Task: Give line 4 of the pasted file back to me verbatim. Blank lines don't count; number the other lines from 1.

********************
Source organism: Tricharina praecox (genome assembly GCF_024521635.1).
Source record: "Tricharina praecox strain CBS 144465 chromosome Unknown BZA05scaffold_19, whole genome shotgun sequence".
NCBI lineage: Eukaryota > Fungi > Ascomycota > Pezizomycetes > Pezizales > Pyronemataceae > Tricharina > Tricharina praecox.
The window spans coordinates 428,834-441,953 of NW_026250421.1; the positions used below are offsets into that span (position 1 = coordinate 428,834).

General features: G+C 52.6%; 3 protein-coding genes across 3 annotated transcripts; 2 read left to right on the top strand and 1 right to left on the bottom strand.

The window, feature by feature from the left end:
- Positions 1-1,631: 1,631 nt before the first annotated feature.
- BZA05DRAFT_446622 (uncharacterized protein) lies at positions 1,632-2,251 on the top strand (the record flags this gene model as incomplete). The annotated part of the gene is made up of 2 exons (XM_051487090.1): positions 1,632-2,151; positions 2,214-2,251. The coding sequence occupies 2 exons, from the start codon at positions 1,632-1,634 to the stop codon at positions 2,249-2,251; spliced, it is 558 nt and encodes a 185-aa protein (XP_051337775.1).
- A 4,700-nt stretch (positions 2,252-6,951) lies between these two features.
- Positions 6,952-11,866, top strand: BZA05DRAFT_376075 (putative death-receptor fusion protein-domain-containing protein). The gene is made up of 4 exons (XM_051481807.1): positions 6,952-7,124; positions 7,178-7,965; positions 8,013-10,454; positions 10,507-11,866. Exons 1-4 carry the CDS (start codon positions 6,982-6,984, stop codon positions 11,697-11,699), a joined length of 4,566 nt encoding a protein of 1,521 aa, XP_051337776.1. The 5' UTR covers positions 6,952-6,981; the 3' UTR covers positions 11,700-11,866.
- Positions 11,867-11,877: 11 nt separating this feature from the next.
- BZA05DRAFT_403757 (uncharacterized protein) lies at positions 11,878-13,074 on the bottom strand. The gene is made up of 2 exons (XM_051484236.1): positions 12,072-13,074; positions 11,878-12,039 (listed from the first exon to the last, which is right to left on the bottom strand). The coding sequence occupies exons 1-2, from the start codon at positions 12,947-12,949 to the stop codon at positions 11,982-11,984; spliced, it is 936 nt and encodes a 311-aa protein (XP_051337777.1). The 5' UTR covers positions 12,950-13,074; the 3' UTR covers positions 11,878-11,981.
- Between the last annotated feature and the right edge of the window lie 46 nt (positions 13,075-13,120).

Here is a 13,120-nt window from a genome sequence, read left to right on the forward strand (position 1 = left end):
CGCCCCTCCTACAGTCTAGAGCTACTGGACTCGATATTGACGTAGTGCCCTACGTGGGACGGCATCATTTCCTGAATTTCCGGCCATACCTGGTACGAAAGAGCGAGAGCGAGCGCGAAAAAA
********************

The window spans coordinates 428,834-441,953 of NW_026250421.1; the positions used below are offsets into that span (position 1 = coordinate 428,834).